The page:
[Variation 8 of the Eighth Embodiment]

FIG. 68C is a circuit diagram of a spike generation circuit in accordance with the variation 8 of the eighth embodiment. As illustrated in FIG. 68C, in a spike generation circuit 163, the PFET 38b and the NFET 38e are connected in series between the power line 28 and the ground line 26, as an input circuit 34d. The node N12, which is between the PFET 38b and the NFET 38e, is coupled to the node No. An input terminal Tin1 is coupled to the gate of the PFET 38b through the inverter 38a, and an input terminal Tin2 is coupled to the gate of the NFET 38e.

The input circuit 34d increases the voltage of the node Ni by the amount corresponding to the height of the input spike signal when the input spike signal is input to the input terminal Tin1, and decreases the voltage of the node Ni by the amount corresponding to the input spike signal when the input spike signal is input to the input terminal Tin2.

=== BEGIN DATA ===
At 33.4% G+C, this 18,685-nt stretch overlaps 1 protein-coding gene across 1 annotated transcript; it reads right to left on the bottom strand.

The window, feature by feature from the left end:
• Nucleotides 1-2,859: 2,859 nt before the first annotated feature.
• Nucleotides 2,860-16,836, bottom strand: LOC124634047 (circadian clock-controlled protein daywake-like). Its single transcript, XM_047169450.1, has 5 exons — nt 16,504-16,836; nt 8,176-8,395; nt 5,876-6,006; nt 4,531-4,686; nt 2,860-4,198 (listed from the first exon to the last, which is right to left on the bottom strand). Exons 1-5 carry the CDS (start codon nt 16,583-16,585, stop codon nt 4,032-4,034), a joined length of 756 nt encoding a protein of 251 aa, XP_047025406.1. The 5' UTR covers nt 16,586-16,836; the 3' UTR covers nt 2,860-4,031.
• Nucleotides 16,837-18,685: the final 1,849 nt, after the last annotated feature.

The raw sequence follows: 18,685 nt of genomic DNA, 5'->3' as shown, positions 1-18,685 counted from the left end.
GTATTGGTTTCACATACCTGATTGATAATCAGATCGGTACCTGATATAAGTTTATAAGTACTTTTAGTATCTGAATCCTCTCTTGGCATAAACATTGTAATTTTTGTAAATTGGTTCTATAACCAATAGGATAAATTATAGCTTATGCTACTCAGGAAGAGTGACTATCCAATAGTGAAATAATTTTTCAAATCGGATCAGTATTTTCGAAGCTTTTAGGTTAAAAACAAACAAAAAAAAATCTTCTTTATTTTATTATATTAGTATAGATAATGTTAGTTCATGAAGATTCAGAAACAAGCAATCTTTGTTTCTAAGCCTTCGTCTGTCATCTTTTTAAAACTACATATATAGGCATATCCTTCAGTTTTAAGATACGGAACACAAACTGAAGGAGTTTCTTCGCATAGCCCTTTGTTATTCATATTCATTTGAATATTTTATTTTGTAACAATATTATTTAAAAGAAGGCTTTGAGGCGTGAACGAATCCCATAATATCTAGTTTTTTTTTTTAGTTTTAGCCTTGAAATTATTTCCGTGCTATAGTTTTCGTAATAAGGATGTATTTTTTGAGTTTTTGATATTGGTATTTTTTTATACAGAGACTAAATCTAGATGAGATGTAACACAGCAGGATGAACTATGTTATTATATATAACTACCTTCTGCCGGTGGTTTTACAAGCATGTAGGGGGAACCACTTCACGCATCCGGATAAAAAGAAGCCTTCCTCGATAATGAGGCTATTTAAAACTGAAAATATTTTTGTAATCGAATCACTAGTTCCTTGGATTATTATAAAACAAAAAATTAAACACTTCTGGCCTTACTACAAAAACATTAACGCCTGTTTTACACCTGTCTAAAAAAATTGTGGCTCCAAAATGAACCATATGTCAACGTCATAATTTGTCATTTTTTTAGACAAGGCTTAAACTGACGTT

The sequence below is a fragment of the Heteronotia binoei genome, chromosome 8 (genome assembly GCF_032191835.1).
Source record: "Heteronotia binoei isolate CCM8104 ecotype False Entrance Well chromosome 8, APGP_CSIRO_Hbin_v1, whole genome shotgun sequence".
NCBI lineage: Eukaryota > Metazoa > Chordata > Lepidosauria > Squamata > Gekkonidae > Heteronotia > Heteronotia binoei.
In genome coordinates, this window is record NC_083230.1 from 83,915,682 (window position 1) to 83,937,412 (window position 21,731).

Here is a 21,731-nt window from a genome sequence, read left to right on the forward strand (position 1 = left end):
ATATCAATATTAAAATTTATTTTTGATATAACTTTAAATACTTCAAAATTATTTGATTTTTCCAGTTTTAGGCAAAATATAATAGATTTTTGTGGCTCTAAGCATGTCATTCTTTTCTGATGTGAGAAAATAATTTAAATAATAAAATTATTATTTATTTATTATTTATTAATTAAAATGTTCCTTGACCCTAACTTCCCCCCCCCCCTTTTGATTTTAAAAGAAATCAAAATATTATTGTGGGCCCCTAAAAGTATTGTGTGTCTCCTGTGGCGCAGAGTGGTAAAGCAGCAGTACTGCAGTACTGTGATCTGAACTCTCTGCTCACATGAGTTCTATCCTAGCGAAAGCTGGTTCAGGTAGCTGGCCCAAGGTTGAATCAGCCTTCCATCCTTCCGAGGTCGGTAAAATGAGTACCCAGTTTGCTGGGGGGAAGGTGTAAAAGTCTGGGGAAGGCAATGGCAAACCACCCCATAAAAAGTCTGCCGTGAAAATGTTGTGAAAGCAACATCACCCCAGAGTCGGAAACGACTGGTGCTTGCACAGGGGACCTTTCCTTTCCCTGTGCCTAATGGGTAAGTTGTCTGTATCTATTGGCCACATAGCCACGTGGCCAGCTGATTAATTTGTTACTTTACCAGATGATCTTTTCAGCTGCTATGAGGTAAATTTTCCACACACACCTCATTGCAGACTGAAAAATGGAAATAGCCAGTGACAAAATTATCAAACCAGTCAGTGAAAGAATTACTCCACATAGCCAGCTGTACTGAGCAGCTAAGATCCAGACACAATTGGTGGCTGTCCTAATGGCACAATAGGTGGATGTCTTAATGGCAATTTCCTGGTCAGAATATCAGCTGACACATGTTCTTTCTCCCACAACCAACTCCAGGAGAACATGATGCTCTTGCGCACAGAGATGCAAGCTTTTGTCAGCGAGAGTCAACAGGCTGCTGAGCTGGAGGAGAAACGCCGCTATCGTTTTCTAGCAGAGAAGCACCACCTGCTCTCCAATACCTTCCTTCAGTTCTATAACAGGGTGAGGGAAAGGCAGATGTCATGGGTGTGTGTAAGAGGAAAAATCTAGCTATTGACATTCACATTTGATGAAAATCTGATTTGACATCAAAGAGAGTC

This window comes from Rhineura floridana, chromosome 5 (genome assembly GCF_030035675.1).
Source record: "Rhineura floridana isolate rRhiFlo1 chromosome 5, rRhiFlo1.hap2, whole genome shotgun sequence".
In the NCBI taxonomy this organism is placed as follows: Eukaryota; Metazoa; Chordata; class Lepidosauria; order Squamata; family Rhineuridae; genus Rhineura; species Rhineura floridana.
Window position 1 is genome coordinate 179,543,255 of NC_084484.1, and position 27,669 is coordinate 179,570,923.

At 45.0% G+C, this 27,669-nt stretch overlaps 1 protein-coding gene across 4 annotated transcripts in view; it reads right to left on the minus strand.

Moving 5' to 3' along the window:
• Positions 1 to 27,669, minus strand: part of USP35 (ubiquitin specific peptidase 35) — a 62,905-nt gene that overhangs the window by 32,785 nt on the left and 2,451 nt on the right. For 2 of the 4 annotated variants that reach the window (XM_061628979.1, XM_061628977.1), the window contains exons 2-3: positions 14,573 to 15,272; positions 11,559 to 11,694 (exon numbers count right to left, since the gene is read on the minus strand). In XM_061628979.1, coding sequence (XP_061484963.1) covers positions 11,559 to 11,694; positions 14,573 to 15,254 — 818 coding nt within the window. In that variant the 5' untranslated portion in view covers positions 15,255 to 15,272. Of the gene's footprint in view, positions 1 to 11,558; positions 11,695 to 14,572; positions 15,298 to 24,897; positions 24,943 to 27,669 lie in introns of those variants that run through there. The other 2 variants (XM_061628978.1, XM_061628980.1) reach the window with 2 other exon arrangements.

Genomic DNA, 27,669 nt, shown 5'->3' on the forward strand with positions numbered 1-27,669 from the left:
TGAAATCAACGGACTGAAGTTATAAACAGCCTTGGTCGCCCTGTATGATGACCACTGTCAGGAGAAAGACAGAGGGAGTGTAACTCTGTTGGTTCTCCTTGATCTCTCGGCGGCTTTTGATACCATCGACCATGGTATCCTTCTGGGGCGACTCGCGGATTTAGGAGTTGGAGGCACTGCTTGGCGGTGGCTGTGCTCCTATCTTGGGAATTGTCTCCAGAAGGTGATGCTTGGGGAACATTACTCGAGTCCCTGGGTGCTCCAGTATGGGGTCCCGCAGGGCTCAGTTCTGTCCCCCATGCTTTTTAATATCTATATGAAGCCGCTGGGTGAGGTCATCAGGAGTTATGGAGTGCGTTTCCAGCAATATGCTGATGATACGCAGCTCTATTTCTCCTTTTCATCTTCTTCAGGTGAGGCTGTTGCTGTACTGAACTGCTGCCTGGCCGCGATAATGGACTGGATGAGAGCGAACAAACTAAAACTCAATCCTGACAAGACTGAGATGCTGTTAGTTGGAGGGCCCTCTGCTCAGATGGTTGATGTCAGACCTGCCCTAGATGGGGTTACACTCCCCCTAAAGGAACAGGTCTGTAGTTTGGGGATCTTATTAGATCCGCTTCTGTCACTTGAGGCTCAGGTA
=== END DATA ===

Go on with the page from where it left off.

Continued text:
As a result, in the spike generation circuit 163, the voltage of the node Ni increases and the output circuit 150 is more likely to generate the spike signal when the frequency of the spike signal input to the input terminal Tin1 is high, and the voltage of the node Ni increases and the output circuit 150 is more likely to generate the spike signal when the frequency of the spike signal input to the input terminal Tin2 is low. As seen above, the output circuit 150 serves as a frequency determination circuit that outputs a spike signal according to the balance between the spike signal input to the input terminal Tin1 and a spike signal input to the input terminal Tin2.

In the variations 6 to 8 of the eighth embodiment, one of the input circuits 34b to 34d is provided, and the output circuit 150 outputs the isolated output spike signal to the output terminal Tout and resets the voltage of the node Ni in response to the voltage of the node Ni becoming the threshold voltage, and outputs the output spike signal when the frequency with which the input spike signal is input becomes within a predetermined range. This configuration achieves the frequency determination circuit.